Pyrénées-Atlantiques - Le territoire


Bordering the Atlantic Ocean to the west and the Pyrénées mountain range to the south, the Pyrénées-Atlantiques is heavily influenced by these two natural features. The department owes its rich landscape, mild climate and complex history to the ocean and mountains.

In the south, the mountains offer a wide variety of extraordinary sites: snow-capped peaks after immense cirques after narrow gorges after lakes, caves and waterfalls, all to the delight of hikers. The mountains also provide the department with closes ties to nearby Spain. More than half of trans-Pyrenean crossings are made through the Pyrénées-Atlantiques (Col du Somport, Hendaye). They reflect the traditions of exchanging with and meeting others. Paths leading to Santiago de Compostela (the Way of St James) also converge within the department: Ostabat, Lacommande, Irissarry, l'Hôpital-Saint-Blaise, Saint-Engrâce, etc. are all signs of a long history of welcoming travellers.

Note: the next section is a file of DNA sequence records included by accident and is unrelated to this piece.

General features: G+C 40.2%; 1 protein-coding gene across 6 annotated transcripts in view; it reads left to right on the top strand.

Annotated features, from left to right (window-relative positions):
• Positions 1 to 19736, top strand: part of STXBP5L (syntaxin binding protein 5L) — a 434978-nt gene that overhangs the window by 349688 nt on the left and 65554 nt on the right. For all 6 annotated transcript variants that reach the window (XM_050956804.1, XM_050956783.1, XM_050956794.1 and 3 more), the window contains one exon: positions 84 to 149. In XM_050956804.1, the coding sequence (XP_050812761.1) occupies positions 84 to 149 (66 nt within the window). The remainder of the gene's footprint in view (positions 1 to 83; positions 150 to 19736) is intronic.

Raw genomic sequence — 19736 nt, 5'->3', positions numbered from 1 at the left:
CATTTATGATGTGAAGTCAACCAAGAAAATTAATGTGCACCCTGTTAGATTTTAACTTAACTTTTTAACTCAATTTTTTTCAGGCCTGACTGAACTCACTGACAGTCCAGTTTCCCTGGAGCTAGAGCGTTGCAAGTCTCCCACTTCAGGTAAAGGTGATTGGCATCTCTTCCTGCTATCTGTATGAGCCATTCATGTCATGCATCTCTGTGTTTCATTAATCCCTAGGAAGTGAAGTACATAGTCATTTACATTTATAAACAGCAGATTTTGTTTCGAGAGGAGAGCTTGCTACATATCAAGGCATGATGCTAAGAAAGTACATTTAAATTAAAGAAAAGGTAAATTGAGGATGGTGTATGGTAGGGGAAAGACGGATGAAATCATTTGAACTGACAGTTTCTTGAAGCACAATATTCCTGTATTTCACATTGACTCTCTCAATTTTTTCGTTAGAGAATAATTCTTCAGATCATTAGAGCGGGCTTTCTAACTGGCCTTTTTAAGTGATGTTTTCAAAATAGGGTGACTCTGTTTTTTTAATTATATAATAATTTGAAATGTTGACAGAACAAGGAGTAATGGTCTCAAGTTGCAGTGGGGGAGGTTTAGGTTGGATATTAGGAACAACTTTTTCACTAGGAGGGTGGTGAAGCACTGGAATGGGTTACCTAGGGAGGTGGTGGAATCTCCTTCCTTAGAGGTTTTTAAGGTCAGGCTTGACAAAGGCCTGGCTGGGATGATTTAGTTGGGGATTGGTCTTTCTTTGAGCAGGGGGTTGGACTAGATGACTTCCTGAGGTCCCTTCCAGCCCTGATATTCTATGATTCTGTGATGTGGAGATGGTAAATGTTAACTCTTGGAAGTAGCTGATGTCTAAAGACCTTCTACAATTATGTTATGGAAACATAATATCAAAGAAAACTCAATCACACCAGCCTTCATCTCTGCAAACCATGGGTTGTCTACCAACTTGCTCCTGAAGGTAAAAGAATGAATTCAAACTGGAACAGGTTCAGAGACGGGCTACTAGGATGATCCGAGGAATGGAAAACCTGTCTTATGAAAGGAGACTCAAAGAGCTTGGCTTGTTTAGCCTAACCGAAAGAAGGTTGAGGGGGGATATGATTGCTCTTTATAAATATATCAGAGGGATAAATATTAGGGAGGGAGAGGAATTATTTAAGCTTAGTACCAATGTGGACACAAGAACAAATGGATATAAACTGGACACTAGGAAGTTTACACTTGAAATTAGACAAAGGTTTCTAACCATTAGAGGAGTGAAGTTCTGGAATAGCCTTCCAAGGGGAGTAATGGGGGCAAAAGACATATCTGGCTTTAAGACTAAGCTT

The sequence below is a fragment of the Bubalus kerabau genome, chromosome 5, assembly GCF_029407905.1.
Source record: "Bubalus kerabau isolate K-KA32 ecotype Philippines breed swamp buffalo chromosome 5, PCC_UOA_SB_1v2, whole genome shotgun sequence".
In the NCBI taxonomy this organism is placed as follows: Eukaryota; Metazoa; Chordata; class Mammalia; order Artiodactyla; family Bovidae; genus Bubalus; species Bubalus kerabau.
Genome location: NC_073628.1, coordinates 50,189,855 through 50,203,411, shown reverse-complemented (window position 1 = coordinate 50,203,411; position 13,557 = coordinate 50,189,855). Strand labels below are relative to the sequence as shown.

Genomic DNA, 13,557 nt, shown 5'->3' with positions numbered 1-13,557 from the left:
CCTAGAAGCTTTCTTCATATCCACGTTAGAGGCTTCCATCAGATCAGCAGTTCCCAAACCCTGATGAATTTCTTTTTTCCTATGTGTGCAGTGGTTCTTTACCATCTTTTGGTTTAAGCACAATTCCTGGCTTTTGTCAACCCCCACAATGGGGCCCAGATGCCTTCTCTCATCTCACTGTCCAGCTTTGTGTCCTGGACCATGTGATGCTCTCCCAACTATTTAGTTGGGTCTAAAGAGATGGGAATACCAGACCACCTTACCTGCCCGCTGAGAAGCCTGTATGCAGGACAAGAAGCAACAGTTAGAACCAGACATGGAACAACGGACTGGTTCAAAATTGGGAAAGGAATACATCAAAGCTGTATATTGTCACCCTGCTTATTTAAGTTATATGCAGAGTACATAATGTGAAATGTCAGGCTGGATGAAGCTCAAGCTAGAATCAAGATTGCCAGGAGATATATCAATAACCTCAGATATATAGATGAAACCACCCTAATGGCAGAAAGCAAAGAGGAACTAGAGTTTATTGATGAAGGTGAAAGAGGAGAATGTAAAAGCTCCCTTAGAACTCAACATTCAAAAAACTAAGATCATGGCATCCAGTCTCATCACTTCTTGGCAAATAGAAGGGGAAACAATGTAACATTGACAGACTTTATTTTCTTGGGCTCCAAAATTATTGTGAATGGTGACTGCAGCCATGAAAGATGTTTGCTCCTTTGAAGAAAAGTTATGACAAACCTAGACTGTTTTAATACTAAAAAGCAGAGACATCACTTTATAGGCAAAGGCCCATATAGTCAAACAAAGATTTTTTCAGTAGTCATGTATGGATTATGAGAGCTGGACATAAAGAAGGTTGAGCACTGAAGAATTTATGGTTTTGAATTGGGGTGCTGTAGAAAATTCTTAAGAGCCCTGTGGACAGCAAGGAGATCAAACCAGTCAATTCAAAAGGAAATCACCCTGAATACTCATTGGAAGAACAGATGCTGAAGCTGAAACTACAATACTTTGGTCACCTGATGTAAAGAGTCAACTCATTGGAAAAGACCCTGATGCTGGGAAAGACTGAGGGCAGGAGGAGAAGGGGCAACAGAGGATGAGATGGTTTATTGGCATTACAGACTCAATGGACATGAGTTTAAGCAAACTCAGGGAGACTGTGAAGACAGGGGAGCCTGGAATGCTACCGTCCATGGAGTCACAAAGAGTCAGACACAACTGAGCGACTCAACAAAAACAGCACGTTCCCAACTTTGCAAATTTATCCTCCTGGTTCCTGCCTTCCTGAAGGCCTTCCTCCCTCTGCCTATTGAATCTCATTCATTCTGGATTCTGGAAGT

In the north, the Pre-Pyrénées is an area full of hills and valleys that streams level out into plains. A patchwork of vineyards, corn fields, farmland and forests, a mosaic of small farms that give the landscape an undeniable charm.

In the west, at the bottom of the Bay of Biscay, the department opens its arms to the rest of the world. Just 32 km of coastline, but it's 32 km of long, fine-sand beaches and high cliffs with rocky coves, like those in Biarritz or Saint-Jean-de-Luz, or around the large bay in Hendaye. An open window for the spirit of the Pyrénées and the diversified culture within. The Atlantic also gives the department a mild and balanced climate as well as a good amount of rainfall conducive to agriculture. An open window on the adventures of Basque tuna fisherman and whale hunters who discovered the new world and in whose wake our shepherds emigrated. An open window for our forestry production, maize and Lacq sulphur.

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